I’m often asked why I work in India rather than other places. When I answer that it is substantially because there are so many people here, people sometimes react as though that is bafflingly irrelevant.
I’m thinking of this today because I have been editing our paper that uses joint rural households to identify an effect of women’s social status and empowerment on their children’s health (that old draft will be replaced soon, with any luck). This is a very important question: many development programs are built on the belief that empowering moms is a good way to improve their children’s outcomes, but it turns out to be very difficult to conclusively show.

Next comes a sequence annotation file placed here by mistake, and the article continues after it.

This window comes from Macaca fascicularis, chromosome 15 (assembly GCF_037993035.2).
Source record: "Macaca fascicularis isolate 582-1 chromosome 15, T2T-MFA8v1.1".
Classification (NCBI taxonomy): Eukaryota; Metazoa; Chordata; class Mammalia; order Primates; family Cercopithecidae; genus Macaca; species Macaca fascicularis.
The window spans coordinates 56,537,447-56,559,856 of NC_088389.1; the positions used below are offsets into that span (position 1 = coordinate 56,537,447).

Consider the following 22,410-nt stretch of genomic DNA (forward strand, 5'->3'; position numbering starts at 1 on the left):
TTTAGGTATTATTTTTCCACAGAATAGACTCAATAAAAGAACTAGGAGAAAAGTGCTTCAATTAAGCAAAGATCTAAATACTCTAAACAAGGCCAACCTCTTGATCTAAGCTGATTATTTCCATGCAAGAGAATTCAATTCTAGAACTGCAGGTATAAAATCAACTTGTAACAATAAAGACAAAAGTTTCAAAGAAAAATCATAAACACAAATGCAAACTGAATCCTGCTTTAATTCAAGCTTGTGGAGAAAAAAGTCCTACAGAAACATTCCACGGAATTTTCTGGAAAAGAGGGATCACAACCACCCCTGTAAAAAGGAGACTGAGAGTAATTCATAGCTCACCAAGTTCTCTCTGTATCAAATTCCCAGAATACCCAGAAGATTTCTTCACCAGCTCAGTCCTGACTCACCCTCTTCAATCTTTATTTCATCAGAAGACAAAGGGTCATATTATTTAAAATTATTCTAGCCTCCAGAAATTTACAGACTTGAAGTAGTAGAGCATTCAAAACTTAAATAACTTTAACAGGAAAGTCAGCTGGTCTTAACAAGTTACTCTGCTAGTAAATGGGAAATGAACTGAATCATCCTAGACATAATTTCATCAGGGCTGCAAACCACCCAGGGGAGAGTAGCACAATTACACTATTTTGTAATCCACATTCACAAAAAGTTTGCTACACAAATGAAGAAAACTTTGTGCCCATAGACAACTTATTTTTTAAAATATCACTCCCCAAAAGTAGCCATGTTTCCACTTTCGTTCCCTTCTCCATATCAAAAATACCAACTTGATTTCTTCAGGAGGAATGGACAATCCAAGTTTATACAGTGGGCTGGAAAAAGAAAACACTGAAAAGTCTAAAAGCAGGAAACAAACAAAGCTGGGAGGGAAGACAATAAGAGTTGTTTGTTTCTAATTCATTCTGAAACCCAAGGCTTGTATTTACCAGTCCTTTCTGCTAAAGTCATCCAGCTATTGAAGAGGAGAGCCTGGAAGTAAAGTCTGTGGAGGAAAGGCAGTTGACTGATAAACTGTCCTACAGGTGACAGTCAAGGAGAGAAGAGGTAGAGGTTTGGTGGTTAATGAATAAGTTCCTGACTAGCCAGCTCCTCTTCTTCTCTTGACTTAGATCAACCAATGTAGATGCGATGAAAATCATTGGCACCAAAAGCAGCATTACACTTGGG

In our paper, we were resisting the urge to apologize and wring our hands over the fact that, of course, not every Indian child lives an a joint rural household. We are zooming in on a special case that we think we can learn from. However, I stopped feeling apologetic when I realized that the number of children under 5 living in joint rural households in India is over 7 million — approximately the total number of people of all ages living in Diane’s and my home states of Connecticut and Oklahoma, combined.